The Legal Job Market Still Offers Opportunities for Lawyers
So argues Ted Frank:
I started the Center for Class Action Fairness in 2009 on a whim, with the vague goal of racking up some court experience that might let me establish a law-school clinic and sneak onto a tenure track at an advanced age, and maybe do some good in the process. Then I discovered how much I like litigation when I have autonomy and don’t have to make arguments I don’t believe in, and discarded the idea of writing law-review articles no one would read. Today I have two attorneys working for me, a fascinating docket, and get to argue more appellate cases every six months than I did in my entire ten-year BigLaw career. Every month, I’m presented with class action settlements where class members have legitimate objections and want to object, but my attorneys don’t have the time because of other opportunities or commitments. Every month, I’m presented with still other class action settlements where class members would have legitimate objections, but no class member ever approaches me. If I were more gregarious and extroverted and proselytized for my cause better (and if I wasn’t burdened with a right-wing resume that has the consumer blogs skeptical of my motives and refusing to write about me), I’d be even more utterly overwhelmed with these opportunities. I don’t have a monopoly on class action objections or helping consumers and shareholders. At the risk of creating competition that cannibalizes my donors, go do what I do, maybe you’ll do it better. You’ll certainly make more money than me and my attorneys do if you don’t handcuff yourself with a non-profit structure; this year alone, we’ve sacrificed hundreds of thousands of dollars of legitimate attorney-fee requests because we would have exceeded IRS limits if we asked for everything we were legally entitled to.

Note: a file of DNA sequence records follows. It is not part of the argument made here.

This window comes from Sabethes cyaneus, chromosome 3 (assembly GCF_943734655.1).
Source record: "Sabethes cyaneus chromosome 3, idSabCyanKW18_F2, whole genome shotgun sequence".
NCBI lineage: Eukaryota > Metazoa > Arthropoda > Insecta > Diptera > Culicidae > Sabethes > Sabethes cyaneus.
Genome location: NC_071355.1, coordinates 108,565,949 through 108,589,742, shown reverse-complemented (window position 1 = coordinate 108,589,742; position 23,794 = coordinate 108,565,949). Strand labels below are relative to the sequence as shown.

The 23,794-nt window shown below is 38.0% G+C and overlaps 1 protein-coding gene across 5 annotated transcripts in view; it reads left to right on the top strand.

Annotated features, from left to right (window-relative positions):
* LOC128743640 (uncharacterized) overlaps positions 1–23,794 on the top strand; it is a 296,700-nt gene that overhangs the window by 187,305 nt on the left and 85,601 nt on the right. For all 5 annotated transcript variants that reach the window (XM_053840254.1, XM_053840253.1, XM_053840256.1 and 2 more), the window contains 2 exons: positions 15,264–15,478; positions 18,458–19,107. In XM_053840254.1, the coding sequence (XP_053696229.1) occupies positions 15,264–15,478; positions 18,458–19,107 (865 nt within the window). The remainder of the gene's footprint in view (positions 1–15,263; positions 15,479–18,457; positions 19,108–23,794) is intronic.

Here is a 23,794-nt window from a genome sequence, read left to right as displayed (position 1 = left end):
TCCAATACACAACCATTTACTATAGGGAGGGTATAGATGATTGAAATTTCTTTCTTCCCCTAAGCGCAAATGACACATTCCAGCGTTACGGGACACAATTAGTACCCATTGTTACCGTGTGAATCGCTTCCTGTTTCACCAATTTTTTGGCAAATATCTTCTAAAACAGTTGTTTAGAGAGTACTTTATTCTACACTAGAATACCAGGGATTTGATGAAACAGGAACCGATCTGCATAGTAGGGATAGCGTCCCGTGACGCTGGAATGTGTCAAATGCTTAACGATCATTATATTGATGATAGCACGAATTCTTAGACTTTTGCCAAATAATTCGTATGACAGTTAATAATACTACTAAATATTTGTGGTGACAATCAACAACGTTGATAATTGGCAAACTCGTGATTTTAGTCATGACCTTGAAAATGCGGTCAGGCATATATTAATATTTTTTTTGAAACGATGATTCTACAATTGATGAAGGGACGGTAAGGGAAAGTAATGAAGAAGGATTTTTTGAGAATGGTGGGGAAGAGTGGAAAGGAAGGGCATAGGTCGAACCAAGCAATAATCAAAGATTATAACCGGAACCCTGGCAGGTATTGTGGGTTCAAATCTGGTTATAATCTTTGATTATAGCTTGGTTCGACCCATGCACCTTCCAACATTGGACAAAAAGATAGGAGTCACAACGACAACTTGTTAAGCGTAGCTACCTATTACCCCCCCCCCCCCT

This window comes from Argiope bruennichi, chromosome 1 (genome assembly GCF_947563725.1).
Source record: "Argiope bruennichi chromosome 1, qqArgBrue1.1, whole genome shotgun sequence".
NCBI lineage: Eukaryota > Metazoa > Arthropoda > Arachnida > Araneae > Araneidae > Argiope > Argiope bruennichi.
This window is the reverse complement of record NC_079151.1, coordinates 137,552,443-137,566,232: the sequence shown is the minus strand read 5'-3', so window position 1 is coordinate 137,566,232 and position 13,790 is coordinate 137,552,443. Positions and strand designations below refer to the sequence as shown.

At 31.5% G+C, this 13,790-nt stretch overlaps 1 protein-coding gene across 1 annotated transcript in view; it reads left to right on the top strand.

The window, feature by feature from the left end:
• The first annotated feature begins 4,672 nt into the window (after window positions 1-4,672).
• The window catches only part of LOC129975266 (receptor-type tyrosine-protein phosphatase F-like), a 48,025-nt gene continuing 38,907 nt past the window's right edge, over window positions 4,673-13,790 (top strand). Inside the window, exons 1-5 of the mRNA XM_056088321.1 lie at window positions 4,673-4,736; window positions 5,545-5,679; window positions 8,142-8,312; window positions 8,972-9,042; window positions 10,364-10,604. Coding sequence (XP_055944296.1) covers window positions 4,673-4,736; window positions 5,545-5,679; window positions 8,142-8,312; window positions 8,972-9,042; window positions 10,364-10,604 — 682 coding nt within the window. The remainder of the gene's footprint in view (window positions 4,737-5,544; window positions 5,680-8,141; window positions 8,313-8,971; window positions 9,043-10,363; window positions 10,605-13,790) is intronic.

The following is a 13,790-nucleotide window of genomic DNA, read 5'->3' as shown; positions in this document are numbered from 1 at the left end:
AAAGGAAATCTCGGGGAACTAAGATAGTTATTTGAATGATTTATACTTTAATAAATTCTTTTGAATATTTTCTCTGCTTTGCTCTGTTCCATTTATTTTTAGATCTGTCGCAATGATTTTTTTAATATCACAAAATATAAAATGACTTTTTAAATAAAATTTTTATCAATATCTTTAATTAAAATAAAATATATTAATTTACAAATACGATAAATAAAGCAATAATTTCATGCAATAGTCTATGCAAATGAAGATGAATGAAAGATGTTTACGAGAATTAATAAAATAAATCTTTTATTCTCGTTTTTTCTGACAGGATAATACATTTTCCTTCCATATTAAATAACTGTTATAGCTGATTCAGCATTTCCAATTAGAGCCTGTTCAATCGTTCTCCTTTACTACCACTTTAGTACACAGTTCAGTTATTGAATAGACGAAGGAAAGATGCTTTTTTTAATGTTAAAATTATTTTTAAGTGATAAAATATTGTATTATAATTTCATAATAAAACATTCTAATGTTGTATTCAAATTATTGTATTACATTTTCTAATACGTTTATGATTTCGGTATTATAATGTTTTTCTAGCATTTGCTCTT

Ivy League schools have been discriminating against Asian-Americans for years; affirmative action programs produce illegal racial discrimination and entitlement to attorneys’ fees in places other than New Haven; the Obama administration is engaging in any number of lawless counterproductive activities that could be stopped by litigation; there’s a potential opportunity to profitably advocate on behalf of mass-tort clients victimized by their attorneys. Mad at your law school? Find a friendly tenured law professor and bring an antitrust class action against the AALS. Sue telemarketers that violate the TCPA: be the one who takes down those bastards at Card Services. Go, find clients, toil in obscurity and poverty for a few years, come out millionaires.
And these are just some of the things I would do if I didn’t have to sleep or if there were 144 hours in the day or I could clone myself five or six times. And it drives me nuts because nobody’s doing them!
People seem to think that a certain profession will make them rich. Not so. But a certain mindset just might.